The comprehensive income tax system also known by other synonyms as global income tax, unitary income tax or synthetic income tax is the most used taxation system in western European countries. It has got its name due to the fact that all income types are seen as a one and therefore are added together and taxed as one whole income. It was seen as the ideal tax system in Europe because in its original form it could align fully with the “ability to pay principle” and to both tasks of simplicity and fairness. This method is composed as a system which adds together all the taxpayer’s income (from labor, capital, rent and business) in a single measure and taxes it with a single progressive tax.
- Labor income is usually defined as income earned from activities as an employed individual.
- Capital income can take a variety of forms such as dividends, interests, income from real estate and to add further complications capital income is not always from a single organization, but can come from pension funds, life insurance companies, corporations, banks etc.
- Business income is income earned out of entrepreneurial activities.
Normally the minimum subsistence level remains tax free. Income surpassing this minimum level is typically taxed on a progressive scale. For example in Germany it starts with a tax rate of 15% and ends up as high as 50%. Losses of one income type can be offset with gains from other sources. One tax rate will then be applied on the taxpayer’s total income (Synthetic taxation system).
The idea behind the comprehensive tax scale is the assumption that someone with higher income is able not only in absolute but also in relative numbers to pay a higher share of his earnings to the government. This is by the majority of the most western cultures felt as a fair distribution of the tax burden also called “tax fairness”. This is the reason why there is a progressive tax table lying behind this structure.
Advantages of the Comprehensive Tax System
The comprehensive income tax system in its ideal form enjoys a good reputation due to the structure which is based on the ability to pay principle. In general this principle points out that taxpayers with the same low level of income are taxed at the same rate and the ones with higher income are taxed heavier.
What makes this taxation system even more attractive to countries is that due to the equalization of capital and labor income, there is no interest in income shifting. This would be a so called tax arbitrage profit. That means it is more profitable to transform labor income into capital income and pay less taxes due to the different tax burden between labor and capital income.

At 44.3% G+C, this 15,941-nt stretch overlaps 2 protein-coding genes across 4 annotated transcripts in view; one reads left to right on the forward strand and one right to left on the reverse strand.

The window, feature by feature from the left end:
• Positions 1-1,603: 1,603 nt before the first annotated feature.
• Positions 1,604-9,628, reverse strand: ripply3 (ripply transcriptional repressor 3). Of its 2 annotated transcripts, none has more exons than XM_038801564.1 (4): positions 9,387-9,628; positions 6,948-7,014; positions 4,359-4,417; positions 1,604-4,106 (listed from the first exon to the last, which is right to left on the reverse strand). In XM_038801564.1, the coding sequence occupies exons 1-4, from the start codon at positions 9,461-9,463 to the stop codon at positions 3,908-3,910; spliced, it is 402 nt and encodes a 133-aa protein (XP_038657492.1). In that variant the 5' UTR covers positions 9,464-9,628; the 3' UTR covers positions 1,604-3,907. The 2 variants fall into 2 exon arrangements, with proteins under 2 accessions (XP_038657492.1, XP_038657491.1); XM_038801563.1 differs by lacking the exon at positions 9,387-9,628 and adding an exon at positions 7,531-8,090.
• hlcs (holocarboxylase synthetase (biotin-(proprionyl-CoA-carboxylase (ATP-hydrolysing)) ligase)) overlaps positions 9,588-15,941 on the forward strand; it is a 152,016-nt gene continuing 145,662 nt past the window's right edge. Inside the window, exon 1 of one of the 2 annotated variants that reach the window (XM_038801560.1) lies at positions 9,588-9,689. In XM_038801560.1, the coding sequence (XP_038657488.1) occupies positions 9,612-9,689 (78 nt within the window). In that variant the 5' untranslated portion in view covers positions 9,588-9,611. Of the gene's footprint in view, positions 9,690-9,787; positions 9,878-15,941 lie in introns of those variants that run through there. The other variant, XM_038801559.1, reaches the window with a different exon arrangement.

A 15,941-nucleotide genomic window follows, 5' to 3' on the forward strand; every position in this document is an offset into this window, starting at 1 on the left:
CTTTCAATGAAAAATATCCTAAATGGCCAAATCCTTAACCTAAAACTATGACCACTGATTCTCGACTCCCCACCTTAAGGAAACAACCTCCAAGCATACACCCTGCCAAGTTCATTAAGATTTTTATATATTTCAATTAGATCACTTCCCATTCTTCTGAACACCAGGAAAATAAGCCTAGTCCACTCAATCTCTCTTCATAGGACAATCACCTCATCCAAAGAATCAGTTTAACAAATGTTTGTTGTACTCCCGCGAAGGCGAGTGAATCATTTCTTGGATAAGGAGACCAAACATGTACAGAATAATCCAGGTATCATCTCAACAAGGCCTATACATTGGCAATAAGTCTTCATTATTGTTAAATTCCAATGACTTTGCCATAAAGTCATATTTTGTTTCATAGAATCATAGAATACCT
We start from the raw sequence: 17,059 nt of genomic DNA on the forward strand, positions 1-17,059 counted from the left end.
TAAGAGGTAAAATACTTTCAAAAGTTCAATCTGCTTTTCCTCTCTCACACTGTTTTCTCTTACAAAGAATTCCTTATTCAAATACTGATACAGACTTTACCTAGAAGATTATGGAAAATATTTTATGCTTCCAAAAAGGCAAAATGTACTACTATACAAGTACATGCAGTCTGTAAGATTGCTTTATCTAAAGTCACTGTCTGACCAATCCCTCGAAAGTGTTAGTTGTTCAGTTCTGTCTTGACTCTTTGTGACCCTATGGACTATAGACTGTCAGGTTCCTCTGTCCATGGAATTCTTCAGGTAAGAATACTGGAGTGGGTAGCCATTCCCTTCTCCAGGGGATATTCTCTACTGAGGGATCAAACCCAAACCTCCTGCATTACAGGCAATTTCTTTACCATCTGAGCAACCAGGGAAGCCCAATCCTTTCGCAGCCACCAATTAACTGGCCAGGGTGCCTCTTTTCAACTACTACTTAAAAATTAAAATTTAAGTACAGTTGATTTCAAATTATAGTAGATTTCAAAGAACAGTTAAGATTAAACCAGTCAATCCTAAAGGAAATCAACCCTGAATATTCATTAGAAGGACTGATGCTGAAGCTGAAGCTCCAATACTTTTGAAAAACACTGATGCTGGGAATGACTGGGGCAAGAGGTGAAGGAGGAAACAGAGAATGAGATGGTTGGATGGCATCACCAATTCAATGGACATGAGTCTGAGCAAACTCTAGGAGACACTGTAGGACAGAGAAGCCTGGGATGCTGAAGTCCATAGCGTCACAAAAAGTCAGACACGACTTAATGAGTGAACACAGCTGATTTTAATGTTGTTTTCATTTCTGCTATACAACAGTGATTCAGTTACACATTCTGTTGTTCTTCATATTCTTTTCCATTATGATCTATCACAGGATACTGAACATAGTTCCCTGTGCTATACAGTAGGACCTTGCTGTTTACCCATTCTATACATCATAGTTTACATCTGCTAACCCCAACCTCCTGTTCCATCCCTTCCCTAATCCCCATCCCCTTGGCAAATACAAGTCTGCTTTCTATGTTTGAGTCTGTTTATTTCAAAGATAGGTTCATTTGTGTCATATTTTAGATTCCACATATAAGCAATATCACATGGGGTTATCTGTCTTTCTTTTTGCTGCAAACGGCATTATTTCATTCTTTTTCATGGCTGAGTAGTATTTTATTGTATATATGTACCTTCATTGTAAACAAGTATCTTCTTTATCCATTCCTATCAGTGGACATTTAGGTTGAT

Disadvantages of the Comprehensive Tax System
Although this taxation system seems to be clear and easy, when installed and worked with there are always specialties and exceptions. These treatments were implemented during many years and destroyed the purity of the comprehensive system. The special treatments came along with a high amount of administrative costs and a loss of the simplicity. The possibility of the capital income to become negative and be cleared with the labor income is just one example. This even can be seen in the tax declaration. Hardly anybody is capable to hand in a correct tax declaration without concerning a tax accountant.
All countries with the comprehensive taxation system implied special tax treatment for a particular type of income (e.g. pensions, capital gains or lottery wins) to grant a tax relieve. But there is no systematic reason that for example lottery wins stay completely income tax free in Germany. Theoretically the State should levy taxes to generate income for funding its public tasks, as production public goods (eg. Schools, streets). It should not use the taxation system to channel the spending and investment behavior of its citizens and tax payers. By doing so the systematic foundation, the justification and the acceptance of the comprehensive taxation system gets lost.
The maximum rate should in no case surpass the 50% level because it is perceived as unfair from the tax payers when more than half of the money earned has to be transferred to the government.
Some decades ago Sweden had a maximum tax rate of 90% with the consequence that people had no incentive anymore to generate income and tried to transfer their income stream to foreign countries. This effect is described as a so called “Laffer” curve. (“It is used to illustrate the concept of Taxable Income Elasticity (that taxable income will change in response to changes in the rate of taxation). The curve is constructed by thought experiment. First, the amount of tax revenue raised at the extreme tax rates of 0% and 100% is considered. It is clear that a 0% tax rate raises no revenue, but the Laffer curve hypothesis is that a 100% tax rate will also generate no revenue because at such a rate there is no longer any incentive for a rational taxpayer to earn any income, thus the revenue raised will be 100% of nothing. If both a 0% rate and 100% rate of taxation generate no revenue, it follows that there must exist a rate in between where tax revenue would be a maximum. The Laffer curve is typically represented as a stylized graph which starts at 0% tax, zero revenue, rises to a maximum rate of revenue raised at an intermediate rate of taxation and then falls again to zero revenue at a 100% tax rate. One potential result of the Laffer curve is that increasing tax rates beyond a certain point will become counterproductive for raising further tax revenue because of diminishing returns.”)